The Mature Age

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The Mature Age
Lâge mur (Musée Rodin) (4921654776).jpg
The Mature Age, 1913 bronze casting at the Musée Rodin. The figure standing behind, ensnared in her own hair, is Clotho (1893).
Year1898

The Mature Age (in French, "L'Âge mûr"), also named Destiny, The Path of Life or Fatality (1894–1900) is a sculpture by French artist Camille Claudel. The work was commissioned by the French government in 1895, but the commission was cancelled in 1899 before a bronze was cast. A plaster version of the sculpture was exhibited in 1899, and then cast in bronze privately in 1902. A second private bronze casting was made in 1913, and it is thought that the plaster version was destroyed at that time.

The two bronzes are exhibited in Paris, the first at the Musée d'Orsay and the second at the Musée Rodin.

Background[edit]

Auguste Rodin had taken on Camille Claudel on as a student in 1884, and she became his associate and lover. He eventually refused to marry her, reluctant to end his long-term relationship with Rose Beuret, mother of his son and later his wife. This love triangle, and an abortion, caused a separation between Claudel and Rodin in 1892, but they remained on reasonable terms until 1898. Rodin tried to help Claudel through the agency of another person, and obtained an official commission for her from the Inspector of Fine Arts Armand Silvestre, in 1895, her first commission from the French state. The evolution of the work can be judged from official reports made by Inspector Armand Dayot.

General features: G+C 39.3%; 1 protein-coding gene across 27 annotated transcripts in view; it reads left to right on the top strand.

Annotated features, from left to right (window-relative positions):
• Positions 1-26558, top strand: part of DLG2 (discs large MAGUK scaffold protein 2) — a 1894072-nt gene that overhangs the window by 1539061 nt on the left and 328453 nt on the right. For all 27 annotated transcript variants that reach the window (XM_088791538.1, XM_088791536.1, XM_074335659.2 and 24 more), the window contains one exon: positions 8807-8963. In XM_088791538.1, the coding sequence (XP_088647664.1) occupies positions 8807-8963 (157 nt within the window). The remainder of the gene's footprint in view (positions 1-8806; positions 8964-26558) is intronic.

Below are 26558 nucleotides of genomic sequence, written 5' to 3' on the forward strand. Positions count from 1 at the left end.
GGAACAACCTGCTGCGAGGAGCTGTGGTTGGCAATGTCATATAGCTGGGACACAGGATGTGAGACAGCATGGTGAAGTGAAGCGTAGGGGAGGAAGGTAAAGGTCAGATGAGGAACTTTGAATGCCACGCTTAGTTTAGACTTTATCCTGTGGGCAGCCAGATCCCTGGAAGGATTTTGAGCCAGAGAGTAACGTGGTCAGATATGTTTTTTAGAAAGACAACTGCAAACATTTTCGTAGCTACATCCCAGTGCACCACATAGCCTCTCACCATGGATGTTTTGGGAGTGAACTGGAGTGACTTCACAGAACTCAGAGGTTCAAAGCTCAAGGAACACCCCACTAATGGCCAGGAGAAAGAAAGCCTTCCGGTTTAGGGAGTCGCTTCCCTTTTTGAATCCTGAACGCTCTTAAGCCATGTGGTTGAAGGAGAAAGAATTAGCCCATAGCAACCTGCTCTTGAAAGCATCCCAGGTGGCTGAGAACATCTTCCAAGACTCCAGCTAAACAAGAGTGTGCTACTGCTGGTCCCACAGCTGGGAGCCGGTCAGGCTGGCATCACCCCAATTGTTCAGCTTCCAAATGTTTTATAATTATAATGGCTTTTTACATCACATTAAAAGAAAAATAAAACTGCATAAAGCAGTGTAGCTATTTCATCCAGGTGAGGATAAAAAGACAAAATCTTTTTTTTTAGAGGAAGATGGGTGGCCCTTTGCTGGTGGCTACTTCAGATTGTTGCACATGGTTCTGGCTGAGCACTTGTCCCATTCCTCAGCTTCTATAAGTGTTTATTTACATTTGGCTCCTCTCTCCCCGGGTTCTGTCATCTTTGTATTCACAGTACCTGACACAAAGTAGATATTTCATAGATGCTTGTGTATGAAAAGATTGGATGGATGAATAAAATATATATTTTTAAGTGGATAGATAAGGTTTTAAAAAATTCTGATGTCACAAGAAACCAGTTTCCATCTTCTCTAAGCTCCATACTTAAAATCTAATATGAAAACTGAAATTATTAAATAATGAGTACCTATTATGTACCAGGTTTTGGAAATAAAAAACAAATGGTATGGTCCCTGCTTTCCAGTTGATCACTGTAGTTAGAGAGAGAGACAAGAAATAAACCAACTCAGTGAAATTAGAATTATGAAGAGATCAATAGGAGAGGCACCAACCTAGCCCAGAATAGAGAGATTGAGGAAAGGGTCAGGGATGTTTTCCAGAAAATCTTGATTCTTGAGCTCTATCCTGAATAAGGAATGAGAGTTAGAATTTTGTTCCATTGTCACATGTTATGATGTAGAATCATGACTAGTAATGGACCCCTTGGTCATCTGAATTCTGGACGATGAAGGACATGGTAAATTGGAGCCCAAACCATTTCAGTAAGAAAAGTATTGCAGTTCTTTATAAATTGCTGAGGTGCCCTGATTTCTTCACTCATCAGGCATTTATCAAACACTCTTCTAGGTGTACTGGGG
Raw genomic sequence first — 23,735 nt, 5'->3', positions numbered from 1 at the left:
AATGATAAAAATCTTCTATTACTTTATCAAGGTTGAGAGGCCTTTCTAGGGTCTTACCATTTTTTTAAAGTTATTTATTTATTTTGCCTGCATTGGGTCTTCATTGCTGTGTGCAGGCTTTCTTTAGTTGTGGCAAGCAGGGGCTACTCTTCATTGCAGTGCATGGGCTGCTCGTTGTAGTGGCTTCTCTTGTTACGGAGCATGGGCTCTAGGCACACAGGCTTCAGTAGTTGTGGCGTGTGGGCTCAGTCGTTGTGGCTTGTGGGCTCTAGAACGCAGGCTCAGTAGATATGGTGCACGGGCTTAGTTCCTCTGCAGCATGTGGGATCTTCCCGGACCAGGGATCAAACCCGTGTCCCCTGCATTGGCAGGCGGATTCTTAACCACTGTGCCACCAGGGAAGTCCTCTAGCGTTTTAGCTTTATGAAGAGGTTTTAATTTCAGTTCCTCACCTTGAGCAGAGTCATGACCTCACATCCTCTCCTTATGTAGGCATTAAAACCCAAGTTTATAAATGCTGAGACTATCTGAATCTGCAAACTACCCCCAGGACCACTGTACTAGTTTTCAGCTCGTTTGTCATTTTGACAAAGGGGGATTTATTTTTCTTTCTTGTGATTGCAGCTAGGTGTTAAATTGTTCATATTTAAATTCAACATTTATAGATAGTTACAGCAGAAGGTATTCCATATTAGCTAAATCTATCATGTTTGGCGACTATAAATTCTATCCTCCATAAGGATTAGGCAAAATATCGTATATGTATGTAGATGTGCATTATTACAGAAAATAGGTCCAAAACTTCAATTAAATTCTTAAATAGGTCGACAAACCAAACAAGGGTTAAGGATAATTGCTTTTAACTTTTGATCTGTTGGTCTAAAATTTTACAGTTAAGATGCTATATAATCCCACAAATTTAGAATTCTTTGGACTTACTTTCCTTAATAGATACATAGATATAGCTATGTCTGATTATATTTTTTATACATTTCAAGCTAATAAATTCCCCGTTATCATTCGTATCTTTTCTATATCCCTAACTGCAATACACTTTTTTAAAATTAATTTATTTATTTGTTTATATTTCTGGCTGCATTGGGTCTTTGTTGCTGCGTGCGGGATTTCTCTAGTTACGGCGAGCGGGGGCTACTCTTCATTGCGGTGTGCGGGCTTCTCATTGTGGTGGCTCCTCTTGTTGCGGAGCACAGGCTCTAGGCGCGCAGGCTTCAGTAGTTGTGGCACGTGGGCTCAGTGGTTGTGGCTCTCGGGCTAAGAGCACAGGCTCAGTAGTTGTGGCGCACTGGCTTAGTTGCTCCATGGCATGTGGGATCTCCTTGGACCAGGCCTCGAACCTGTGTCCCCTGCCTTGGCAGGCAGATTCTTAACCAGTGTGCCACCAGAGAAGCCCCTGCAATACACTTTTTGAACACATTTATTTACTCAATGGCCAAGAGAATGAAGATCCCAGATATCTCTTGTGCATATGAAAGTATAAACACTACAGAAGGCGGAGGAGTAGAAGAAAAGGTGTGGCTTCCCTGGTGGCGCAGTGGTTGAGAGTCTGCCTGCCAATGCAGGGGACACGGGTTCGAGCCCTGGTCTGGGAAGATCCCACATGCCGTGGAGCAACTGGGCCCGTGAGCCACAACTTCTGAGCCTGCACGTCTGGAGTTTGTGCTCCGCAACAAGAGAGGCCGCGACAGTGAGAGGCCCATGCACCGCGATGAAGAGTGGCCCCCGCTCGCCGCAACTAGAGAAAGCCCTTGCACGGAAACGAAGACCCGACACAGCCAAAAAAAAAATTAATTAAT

The final rupture between Claudel and Rodin came in 1898, when she moved away and opened her own studio. The commission was cancelled in unusual circumstances in June 1899 by the Fine Arts Director, Henry Roujon.

Description[edit]

The work comprises three naked figures with swirling drapes: a young woman kneeling has just released the hand of the second figure, an older standing man, and he is being drawn away by the embrace of the third person, an older woman. It can be viewed as an allegory of ageing, the man leaving behind youth and progressing towards maturity and eventual death; but it can also be interpreted as reflecting Claudel's abandonment by Rodin: she is pleading with Rodin, but he has returned to Beuret. Claudel explained this symbolism in letters to her brother Paul Claudel, then consul in New York. According to her, the group represents Destiny.[1] On the basis of these letters, The Mature Age can be considered an autobiographical work.[2]

The older woman is identified by some with the Goddess of Fates Clotho (another Claudel sculpture represented the goddess in 1893)[3] or Venus. The young woman that represents Youth has been exhibited as Le Dieu Envolé (The God Has Flown Away), which references the story of Psyche and Cupid, whose love is forbidden by Venus.[4]

Rodin was shocked and angered when he saw the sculpture for the first time in 1899. He cut off support for Claudel, and may have influenced the Ministry of Fine Arts to cancel their commission.

Evolution[edit]